The United States could bounce back from the fall of Taiwan to Communist rule. It would have far more dire consequences for Japan. Consider this post a short, informal primer on why this is so.
Ian Easton explains the PLA’s view:
The Course Book on the Taiwan Strait’s Military Geography is a restricted-access PLA manual, used to teach senior officer seminars in Beijing… This source [informs] readers that Taiwan is a chokepoint of great utility for blockading Japan. The Taiwan Strait, it notes, is a Japanese maritime lifeline that runs from Europe and the Middle East, and based on PLA studies, Japan receives 90 percent of its oil imports, 99 percent of its mineral resources, and 100 percent of its nuclear fuel needs from ships that travel across these sea lanes. In total, 500 million tons of Japanese imports pass by Taiwanese waters each year, with 80 percent of all Japan’s container ships traveling right through the Strait, the equivalent of one Japanese cargo ship every ten minutes. Consequently, these waters will, "directly affect Japan’s life or death, its survival or demise."
PLA intentions and plans for a conquered Taiwan are made plain in another internal document, The Japanese Air Self Defense Force, a handbook studied by mid-career officers at the PLA Air Force Command College in Beijing. The stated purpose of the text is to help Chinese pilots and staff officers understand the strengths and weaknesses of their Japanese adversaries. Buried amidst hundreds of pages of detailed maps, target coordinates, organizational charts, weapons data, and jet fighter images are the following lines:
As soon as Taiwan is reunified with Mainland China, Japan’s maritime lines of communication will fall completely within the striking ranges of China’s fighters and bombers…Our analysis shows that, by using blockades, if we can reduce Japan’s raw imports by 15-20%, it will be a heavy blow to Japan’s economy. After imports have been reduced by 30%, Japan’s economic activity and war-making potential will be basically destroyed. After imports have been reduced by 50%, even if they use rationing to limit consumption, Japan’s national economy and war-making potential will collapse entirely…blockades can cause sea shipments to decrease and can even create a famine within the Japanese islands.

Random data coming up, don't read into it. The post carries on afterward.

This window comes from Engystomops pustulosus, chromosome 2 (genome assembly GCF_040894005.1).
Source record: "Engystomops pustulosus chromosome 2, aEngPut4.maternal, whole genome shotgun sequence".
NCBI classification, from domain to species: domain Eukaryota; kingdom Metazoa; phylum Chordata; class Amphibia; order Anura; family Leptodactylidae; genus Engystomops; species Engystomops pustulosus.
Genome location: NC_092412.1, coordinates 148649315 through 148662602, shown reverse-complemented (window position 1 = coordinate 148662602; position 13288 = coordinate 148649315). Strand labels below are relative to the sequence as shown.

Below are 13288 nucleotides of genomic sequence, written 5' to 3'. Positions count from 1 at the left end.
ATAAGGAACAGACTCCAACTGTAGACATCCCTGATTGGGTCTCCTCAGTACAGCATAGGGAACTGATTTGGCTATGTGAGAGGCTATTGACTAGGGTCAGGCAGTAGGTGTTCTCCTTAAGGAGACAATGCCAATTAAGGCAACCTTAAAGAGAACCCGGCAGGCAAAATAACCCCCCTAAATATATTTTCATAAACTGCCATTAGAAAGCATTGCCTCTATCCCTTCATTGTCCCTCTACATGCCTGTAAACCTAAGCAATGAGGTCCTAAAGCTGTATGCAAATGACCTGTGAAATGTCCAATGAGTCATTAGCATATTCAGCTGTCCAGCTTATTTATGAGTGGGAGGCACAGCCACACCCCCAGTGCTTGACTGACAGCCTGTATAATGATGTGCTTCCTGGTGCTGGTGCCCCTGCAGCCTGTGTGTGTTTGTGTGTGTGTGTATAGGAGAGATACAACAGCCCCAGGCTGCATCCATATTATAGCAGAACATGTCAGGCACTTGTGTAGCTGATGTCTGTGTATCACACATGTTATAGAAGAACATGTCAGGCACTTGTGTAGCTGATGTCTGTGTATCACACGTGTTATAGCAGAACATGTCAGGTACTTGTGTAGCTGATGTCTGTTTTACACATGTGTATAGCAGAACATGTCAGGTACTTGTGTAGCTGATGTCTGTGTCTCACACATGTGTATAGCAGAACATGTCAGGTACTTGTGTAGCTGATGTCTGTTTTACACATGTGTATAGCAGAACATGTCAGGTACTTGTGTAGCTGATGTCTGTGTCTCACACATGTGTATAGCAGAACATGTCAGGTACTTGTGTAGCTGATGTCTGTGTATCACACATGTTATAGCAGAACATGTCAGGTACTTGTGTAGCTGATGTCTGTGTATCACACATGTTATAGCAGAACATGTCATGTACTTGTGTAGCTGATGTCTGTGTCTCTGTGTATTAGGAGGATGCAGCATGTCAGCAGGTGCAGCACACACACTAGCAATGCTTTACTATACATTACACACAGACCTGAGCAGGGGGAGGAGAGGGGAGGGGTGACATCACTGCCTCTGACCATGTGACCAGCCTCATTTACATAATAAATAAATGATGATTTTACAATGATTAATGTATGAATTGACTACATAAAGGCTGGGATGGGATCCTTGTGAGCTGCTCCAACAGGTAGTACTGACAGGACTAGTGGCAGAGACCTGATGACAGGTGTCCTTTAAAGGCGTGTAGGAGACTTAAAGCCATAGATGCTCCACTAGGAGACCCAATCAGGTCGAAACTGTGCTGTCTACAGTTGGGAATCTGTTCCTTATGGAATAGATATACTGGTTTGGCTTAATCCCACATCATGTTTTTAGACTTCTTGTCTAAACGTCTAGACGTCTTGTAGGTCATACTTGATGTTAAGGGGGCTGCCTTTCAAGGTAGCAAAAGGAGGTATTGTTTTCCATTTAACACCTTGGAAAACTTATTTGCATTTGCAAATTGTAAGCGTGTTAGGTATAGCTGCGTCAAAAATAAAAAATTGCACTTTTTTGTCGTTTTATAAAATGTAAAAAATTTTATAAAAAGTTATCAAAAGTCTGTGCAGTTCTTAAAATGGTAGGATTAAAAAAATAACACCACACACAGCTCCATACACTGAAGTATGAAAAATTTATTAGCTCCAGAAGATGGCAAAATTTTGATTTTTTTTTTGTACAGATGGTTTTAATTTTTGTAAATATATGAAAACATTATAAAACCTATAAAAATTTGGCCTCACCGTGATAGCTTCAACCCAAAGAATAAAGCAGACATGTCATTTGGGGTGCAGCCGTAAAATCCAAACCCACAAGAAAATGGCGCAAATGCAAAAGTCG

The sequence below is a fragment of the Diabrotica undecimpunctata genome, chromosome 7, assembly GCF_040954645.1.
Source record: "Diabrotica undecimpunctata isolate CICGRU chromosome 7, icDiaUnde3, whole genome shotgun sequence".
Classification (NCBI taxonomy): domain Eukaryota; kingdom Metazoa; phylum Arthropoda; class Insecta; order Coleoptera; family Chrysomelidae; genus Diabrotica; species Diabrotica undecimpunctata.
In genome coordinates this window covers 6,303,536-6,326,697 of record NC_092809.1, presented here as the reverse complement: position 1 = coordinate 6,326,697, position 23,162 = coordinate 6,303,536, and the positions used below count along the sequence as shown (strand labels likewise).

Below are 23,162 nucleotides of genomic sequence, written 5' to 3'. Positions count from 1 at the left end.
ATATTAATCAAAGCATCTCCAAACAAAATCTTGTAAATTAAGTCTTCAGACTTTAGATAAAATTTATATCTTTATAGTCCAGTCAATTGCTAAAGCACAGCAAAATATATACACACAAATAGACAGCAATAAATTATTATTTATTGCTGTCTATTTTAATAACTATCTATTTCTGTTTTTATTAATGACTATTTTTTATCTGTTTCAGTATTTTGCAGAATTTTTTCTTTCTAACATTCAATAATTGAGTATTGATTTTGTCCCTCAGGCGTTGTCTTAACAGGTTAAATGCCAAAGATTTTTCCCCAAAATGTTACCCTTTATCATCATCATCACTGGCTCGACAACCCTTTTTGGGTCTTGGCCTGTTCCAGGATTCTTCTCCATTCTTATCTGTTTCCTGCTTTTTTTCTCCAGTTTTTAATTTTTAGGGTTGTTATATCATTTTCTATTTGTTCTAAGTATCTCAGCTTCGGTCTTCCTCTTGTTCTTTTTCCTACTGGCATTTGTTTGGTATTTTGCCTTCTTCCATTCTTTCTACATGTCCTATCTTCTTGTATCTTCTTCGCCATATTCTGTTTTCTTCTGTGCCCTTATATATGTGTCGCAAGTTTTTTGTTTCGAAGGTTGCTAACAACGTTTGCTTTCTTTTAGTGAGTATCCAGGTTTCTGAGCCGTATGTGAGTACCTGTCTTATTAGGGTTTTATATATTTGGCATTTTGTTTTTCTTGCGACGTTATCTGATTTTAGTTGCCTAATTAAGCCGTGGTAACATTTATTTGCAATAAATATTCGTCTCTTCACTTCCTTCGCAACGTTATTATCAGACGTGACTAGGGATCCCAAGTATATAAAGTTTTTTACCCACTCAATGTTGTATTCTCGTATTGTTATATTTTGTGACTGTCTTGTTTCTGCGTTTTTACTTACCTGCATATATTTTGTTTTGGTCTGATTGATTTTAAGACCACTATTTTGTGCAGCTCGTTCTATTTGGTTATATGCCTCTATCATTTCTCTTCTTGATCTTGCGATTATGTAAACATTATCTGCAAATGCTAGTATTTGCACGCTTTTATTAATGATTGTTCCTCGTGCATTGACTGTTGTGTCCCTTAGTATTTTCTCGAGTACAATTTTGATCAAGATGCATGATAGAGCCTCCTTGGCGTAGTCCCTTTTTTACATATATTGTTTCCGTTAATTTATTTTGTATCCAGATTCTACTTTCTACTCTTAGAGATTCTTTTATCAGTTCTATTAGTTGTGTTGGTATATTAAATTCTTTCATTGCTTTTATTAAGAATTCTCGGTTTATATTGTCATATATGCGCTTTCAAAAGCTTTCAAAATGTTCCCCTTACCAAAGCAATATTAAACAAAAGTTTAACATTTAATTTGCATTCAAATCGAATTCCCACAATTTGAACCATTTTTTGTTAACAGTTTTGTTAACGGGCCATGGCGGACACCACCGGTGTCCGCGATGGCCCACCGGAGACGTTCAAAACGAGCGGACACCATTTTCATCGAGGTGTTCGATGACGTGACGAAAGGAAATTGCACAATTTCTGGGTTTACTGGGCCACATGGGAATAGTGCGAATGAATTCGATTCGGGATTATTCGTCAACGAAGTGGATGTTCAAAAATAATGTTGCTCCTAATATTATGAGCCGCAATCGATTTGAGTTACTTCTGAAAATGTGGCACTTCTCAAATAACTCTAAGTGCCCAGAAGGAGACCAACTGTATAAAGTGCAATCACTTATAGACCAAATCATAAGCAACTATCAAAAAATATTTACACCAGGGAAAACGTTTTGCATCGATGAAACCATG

The first PLA document Easton quotes here has the statistics slightly wrong: the larger part of Japan’s energy imports travel to the south of Taiwan through the Bashi channel, in the Luzon strait. To get a sense for what those shipping lanes look like, here is a map of A.P Moeller-Maersk, Mediterranean Shipping Co. and CGM SA’s Japan bound shipping routes:
A decade ago an underseas earthquake in the strait knocked out the internet in Taiwan, Japan, South Korea, and Eastern China. I will admit that I do not know how easy it would be to isolate the cables headed towards Japan and knock them out of service, but I am interested in finding out. If you work in that industry or have expertise in underseas infrastructure, please sound off in the comments!
 Ian Easton, The China Invasion Threat: Taiwan’s Defense and American Strategy in East Asia (Washington DC: Project 2049 Institute, 2017), 27-28.
Euen Graham, Japan’s Sea Lane Security: A Matter of Life and Death? (Nissan Institute/Routledge Japanese Studies, 2006), pp.23-26.
 The Senkaku Islands are also easier to assault from Taiwan than anywhere else. However, I tend to agree with Todd Hall’s assessment that the Senkaku island dispute is more about the symbolics of honor than strict military utility. See Hall, "Why the Senkaku/Dioyu Islands Are Like a Toothpaste Tube," War on the Rocks (4 September 2019).
 E. I Chen, "Japan’s Decision to Annex Taiwan: A Study of Ito-Mutsu Diplomacy, 1894-95," The Journal of Asian Studies (1977), vol 37, iss. 1, pp. 65-67; Graham, Japan’s Sea Lane Security, passim.
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